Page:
What are some things we can do to maintain a healthy and active lifestyle while the world around us has adapted to limiting exposure to COVID-19?

Get Vaccinated and Mask Up

Get vaccinated first and foremost. All military service members are mandated to get COVID vaccinations, and Military Health System (MHS) beneficiaries have ample opportunities to get vaccinated if they are 12 or older or are part of groups that can get booster shots or additional protective shots. Vaccines not only protect you but those around you.

Wear a mask when indoors with unvaccinated people and at venues such as grocery stores or move theaters.

As winter approaches and people in colder climates are spending more time indoors, masks are increasingly important. Additionally, getting a flu shot, wearing masks, and washing hands frequently may lessen the impact influenza and COVID-19 may have together. (It’s important to reduce the risk of catching both COVID-19 and the flu at the same time.)

Stay Active

Gyms are open again but some people are still hesitant to return to them. There are many safe alternatives to getting physical activity without going against the preventive best practices recommended by the Centers for Disease Control and Prevention (CDC) like social distancing and avoiding large crowds.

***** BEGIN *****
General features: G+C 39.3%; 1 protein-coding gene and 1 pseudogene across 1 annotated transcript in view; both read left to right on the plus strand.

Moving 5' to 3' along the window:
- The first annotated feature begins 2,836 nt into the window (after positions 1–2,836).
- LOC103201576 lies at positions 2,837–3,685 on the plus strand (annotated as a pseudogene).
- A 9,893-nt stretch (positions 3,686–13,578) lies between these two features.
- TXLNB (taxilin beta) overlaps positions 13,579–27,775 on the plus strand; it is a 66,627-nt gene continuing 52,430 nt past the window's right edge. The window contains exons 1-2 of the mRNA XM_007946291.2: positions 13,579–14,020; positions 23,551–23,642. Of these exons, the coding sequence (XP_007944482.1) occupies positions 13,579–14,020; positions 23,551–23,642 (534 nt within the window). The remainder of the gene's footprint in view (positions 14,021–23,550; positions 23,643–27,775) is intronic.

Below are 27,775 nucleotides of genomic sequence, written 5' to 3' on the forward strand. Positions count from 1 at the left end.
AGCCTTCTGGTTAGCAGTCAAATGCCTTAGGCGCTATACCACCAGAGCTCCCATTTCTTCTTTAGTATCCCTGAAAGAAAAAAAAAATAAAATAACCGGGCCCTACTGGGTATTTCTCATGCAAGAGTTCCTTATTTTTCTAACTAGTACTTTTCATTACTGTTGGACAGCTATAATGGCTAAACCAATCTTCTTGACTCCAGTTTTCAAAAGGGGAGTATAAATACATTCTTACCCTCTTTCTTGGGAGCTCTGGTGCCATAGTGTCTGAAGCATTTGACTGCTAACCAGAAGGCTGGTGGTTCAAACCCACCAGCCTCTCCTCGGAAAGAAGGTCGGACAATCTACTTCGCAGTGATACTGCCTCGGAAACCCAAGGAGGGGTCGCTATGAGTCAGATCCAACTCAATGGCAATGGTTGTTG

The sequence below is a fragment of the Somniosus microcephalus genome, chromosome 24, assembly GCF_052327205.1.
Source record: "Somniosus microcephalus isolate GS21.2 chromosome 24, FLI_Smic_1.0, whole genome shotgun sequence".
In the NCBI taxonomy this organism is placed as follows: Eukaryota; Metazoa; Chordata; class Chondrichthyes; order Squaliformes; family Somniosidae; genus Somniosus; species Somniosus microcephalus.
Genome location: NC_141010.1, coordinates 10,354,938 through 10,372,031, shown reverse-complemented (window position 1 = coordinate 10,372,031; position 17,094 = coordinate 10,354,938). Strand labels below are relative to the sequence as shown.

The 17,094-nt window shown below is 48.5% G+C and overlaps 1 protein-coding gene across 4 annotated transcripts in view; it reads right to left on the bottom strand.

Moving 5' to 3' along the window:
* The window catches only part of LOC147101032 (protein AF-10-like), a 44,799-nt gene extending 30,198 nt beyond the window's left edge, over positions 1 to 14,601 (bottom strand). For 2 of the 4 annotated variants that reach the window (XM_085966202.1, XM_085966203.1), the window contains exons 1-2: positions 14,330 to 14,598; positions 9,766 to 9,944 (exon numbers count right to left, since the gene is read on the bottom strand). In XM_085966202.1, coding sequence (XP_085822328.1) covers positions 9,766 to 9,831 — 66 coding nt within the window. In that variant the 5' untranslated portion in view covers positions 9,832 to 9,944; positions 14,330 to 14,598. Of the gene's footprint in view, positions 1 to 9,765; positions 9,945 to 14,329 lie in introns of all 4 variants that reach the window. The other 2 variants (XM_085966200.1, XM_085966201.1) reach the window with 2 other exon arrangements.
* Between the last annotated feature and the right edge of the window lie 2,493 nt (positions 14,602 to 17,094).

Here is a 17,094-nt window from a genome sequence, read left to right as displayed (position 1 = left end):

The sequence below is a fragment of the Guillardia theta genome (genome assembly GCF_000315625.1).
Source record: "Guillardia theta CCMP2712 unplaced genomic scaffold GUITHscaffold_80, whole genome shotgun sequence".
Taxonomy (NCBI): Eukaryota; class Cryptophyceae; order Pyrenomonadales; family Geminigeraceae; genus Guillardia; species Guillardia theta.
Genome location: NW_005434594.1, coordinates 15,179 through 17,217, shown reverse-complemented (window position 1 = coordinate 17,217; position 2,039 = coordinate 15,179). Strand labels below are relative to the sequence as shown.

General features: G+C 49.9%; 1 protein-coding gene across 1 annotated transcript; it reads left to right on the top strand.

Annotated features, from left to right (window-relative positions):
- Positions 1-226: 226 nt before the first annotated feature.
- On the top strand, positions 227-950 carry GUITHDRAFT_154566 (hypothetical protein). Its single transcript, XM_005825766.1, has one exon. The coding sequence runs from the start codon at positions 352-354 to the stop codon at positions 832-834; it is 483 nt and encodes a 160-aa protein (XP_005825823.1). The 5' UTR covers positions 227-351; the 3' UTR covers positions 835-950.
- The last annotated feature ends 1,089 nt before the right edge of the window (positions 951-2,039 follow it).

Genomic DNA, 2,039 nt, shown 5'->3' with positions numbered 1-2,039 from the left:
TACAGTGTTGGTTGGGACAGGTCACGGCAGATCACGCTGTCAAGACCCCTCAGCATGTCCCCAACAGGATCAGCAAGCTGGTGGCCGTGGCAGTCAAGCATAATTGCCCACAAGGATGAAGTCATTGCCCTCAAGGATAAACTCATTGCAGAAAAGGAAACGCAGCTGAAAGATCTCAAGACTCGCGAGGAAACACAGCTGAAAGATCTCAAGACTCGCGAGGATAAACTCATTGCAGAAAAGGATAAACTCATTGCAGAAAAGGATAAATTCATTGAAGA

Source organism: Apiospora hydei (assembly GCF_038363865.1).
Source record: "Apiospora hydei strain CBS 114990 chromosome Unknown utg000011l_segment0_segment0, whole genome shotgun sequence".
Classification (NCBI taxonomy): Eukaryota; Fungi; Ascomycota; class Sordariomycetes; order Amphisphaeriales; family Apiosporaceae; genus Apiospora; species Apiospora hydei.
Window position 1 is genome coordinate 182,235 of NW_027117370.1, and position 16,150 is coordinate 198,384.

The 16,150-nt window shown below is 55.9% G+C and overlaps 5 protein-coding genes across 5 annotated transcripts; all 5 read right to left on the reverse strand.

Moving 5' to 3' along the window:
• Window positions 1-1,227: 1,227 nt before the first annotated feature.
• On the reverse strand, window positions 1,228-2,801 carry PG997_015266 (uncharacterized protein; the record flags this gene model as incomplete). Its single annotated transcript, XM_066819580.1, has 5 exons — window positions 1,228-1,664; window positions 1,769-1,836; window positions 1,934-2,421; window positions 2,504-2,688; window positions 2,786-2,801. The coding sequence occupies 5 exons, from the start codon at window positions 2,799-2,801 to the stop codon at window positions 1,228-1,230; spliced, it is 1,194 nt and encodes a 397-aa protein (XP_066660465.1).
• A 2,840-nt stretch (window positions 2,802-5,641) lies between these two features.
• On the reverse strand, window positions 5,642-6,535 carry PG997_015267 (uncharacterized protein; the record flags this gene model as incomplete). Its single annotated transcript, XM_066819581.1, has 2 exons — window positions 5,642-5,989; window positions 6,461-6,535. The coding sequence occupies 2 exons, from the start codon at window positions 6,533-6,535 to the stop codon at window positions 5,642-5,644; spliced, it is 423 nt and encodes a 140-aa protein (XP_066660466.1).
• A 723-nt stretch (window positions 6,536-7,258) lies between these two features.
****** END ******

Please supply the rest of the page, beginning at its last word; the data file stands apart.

Aerobics can be done at home. Push-ups, sit-ups, jumping-jacks and more exercises are great ways to stay fit away from the gym. Other ideas include:

  • Walk briskly around the house or up and down the stairs for 10-15 minutes 2-3 times per day.
  • Dance to your favorite music.
  • Join a live exercise class on YouTube.

Find ways to do simple muscle strengthening exercises around your house such as:

  • Squats or sit-to-stands from a sturdy chair
  • Push-ups against a wall, the kitchen counter or the floor
  • Lunges or single leg step-ups on stairs

Avoiding crowds does not mean avoiding nature. Going for a brisk walk or jog outside in uncrowded areas outdoors is still considered relatively safe.

  • Walk or jog around your neighborhood (maintain the recommended six-foot physical distancing).